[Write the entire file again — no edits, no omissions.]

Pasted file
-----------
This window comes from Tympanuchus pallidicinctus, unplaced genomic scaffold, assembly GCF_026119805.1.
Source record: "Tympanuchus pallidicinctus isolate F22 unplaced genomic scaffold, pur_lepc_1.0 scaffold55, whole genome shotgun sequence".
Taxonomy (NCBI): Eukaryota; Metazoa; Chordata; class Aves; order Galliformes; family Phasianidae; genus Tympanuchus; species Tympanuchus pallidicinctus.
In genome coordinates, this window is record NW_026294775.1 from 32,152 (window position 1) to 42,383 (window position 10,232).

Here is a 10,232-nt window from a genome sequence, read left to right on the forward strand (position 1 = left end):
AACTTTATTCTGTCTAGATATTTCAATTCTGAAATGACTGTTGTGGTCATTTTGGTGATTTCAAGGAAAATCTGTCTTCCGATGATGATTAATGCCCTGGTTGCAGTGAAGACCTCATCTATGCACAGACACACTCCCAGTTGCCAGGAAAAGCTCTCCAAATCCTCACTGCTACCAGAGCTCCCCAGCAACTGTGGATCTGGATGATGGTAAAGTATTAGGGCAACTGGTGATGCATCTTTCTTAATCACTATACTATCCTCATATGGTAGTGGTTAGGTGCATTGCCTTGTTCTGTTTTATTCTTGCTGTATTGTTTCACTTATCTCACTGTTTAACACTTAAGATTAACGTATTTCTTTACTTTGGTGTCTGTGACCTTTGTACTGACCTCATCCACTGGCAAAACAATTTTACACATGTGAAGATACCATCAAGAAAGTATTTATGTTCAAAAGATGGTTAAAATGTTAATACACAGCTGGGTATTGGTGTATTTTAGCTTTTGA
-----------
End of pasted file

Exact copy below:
This window comes from Tympanuchus pallidicinctus, unplaced genomic scaffold, assembly GCF_026119805.1.
Source record: "Tympanuchus pallidicinctus isolate F22 unplaced genomic scaffold, pur_lepc_1.0 scaffold55, whole genome shotgun sequence".
Taxonomy (NCBI): Eukaryota; Metazoa; Chordata; class Aves; order Galliformes; family Phasianidae; genus Tympanuchus; species Tympanuchus pallidicinctus.
In genome coordinates, this window is record NW_026294775.1 from 32,152 (window position 1) to 42,383 (window position 10,232).

Here is a 10,232-nt window from a genome sequence, read left to right on the forward strand (position 1 = left end):
AACTTTATTCTGTCTAGATATTTCAATTCTGAAATGACTGTTGTGGTCATTTTGGTGATTTCAAGGAAAATCTGTCTTCCGATGATGATTAATGCCCTGGTTGCAGTGAAGACCTCATCTATGCACAGACACACTCCCAGTTGCCAGGAAAAGCTCTCCAAATCCTCACTGCTACCAGAGCTCCCCAGCAACTGTGGATCTGGATGATGGTAAAGTATTAGGGCAACTGGTGATGCATCTTTCTTAATCACTATACTATCCTCATATGGTAGTGGTTAGGTGCATTGCCTTGTTCTGTTTTATTCTTGCTGTATTGTTTCACTTATCTCACTGTTTAACACTTAAGATTAACGTATTTCTTTACTTTGGTGTCTGTGACCTTTGTACTGACCTCATCCACTGGCAAAACAATTTTACACATGTGAAGATACCATCAAGAAAGTATTTATGTTCAAAAGATGGTTAAAATGTTAATACACAGCTGGGTATTGGTGTATTTTAGCTTTTGA